Most people may think that when you’re a farmer your job is to simply grow food. We now realize after a few years of this kind of life that it is just part of the pie and that it is beyond the daily chores of tilling, sowing and taking care of the livestock. The past few weeks have taught us that when you work with nature, celebrating life and accepting deaths makes most of that pie.
The months of April, May and June are our birthday months, April 16 for Cye, May 2 for Ranie and June 15 for me. This year, we decided to celebrate along with Cha, Cye’s sister whose birthday also falls on May. But we didn’t just want to have a typical party all by ourselves. We wanted to give more meaning to our special days. We decided to have a children’s party with our neighbors’ kids, something that we didn’t experience when we were young. And instead of asking our friends for gifts for ourselves, we asked for their pre-loved items that we could give away, like toys, clothes, books, school supplies and then some. We were surprised to have received a lot, not just used items but some brand new ones.
It took us a few days to sort the gifts we received. Special thanks to Cha who took time to solicit these items from friends.
We were all excited on the day of the party last May 16. We danced, we played, we ate, we partied! We didn’t just give away gifts to the kids but we were also able to give books, toys and school supplies to the village daycare center. Even the parents received some gifts. It felt good to have shared with the community especially the kids, all farmers’ kids.
On the same week of our birthday bash, we also celebrated the birthing of our livestock. Ka Ambing, our goat, gave birth to two kids, a boy and a girl. While Biiktorya, our native pig, gave birth to nine healthy piglets. And just days after, our native hens hatched a total of 27 chicks. Witnessing births first hand and helping give life are simply amazing. We wouldn’t have done it without our friends in the community who coached us on what to do in assisting the mothers, especially Biiktorya.
You can just imagine how tired we were that week of birthing.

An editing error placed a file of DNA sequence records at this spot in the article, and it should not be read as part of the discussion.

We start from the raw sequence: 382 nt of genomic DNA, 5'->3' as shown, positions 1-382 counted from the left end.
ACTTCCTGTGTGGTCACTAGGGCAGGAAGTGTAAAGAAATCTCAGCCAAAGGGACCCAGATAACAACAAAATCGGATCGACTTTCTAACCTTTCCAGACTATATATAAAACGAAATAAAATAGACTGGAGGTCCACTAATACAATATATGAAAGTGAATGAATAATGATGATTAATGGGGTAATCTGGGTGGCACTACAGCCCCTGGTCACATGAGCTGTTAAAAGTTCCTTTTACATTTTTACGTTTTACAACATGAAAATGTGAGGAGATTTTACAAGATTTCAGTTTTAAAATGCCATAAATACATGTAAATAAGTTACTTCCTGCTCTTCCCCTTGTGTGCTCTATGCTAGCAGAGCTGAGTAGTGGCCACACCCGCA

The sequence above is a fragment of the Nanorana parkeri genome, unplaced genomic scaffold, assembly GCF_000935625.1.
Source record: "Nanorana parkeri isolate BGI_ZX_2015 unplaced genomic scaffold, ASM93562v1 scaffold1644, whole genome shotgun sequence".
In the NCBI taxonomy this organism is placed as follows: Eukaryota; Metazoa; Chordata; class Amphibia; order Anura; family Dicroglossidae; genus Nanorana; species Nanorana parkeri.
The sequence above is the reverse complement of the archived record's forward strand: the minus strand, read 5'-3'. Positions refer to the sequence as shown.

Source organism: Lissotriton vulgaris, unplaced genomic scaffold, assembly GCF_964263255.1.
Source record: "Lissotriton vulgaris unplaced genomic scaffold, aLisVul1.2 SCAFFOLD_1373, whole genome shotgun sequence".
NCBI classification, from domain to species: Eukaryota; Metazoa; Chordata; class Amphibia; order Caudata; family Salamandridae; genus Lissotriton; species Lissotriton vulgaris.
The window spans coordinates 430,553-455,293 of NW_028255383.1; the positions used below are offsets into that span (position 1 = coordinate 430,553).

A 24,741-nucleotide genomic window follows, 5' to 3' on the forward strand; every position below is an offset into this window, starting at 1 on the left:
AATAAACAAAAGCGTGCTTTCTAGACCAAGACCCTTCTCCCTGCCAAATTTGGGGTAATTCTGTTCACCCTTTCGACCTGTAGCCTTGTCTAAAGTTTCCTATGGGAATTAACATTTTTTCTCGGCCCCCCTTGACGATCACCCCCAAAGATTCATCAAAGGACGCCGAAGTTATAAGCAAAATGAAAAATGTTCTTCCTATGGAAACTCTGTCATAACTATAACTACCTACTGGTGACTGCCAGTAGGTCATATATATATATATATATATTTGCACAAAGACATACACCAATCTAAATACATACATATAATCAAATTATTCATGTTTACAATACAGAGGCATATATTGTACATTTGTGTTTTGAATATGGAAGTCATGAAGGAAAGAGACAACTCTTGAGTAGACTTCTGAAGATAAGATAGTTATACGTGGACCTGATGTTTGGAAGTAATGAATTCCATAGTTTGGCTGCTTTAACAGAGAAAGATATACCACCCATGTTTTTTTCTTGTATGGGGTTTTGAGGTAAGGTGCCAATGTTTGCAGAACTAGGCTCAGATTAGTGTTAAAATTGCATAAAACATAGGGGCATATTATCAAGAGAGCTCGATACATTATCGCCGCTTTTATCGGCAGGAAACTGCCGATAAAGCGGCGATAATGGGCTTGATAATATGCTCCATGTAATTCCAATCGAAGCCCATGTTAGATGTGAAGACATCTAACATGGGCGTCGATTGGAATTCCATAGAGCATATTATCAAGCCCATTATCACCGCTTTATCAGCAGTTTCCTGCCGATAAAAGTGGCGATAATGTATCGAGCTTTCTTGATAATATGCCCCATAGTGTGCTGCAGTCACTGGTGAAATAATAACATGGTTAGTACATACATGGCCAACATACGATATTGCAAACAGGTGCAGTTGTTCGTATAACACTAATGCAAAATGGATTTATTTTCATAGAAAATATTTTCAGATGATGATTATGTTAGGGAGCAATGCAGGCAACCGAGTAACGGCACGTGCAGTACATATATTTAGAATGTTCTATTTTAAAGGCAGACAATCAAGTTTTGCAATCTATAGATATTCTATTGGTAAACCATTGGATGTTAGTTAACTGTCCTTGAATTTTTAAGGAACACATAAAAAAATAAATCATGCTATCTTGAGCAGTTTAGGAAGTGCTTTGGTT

But as we celebrate life, we also mourn the passing of our neighbor and close friend, Zaldy Laroya. He practically helped us kickstart the farm the past three years. He helped build our bamboo hut, mud house, Pinoy banga (ferrocement tanks), pump house among others. What we loved about Manong Zaldy were his willingness to teach us his skills especially in building with bamboo and his eagerness to learn new things from us.
It was Manong Zaldy who observed, in August of last year, when our bolo bamboos dominant at the farm started to bloom. He told us it’s a rare event and that elders usually say when bamboos flower, “thirst and hunger will follow.” It made sense to us that time because we were in the middle of the El Niño phenomenon, which was expected to be one of the worst El Niño ever. Eventually we found out that bamboos live for 40-100+ years and die after blooming.
We are now challenged to harvest the dead bamboos and clear the clumps. But as what permaculture has taught us, problems should be seen as opportunities. We now see the death of our bamboos as an opportunity to make a part of the forest a “bambooseum” where we can diversify and plant other bamboo species and another part where we can start a food forest. We dedicate this bambooseum project to Manong Zaldy. He will forever be part of The Pitak Project family.
While I ponder on these events, I put wonderful rich soil in bags and pinch a seed into each while watching seeds earlier sown sprout and grow to become trees. I now see the meaning of life and death in a different perspective. I know there is a better life for humankind – new beginnings, new economies, new priorities to restore ecological and social health. And if we cannot live to see it, then we will die trying to achieve it.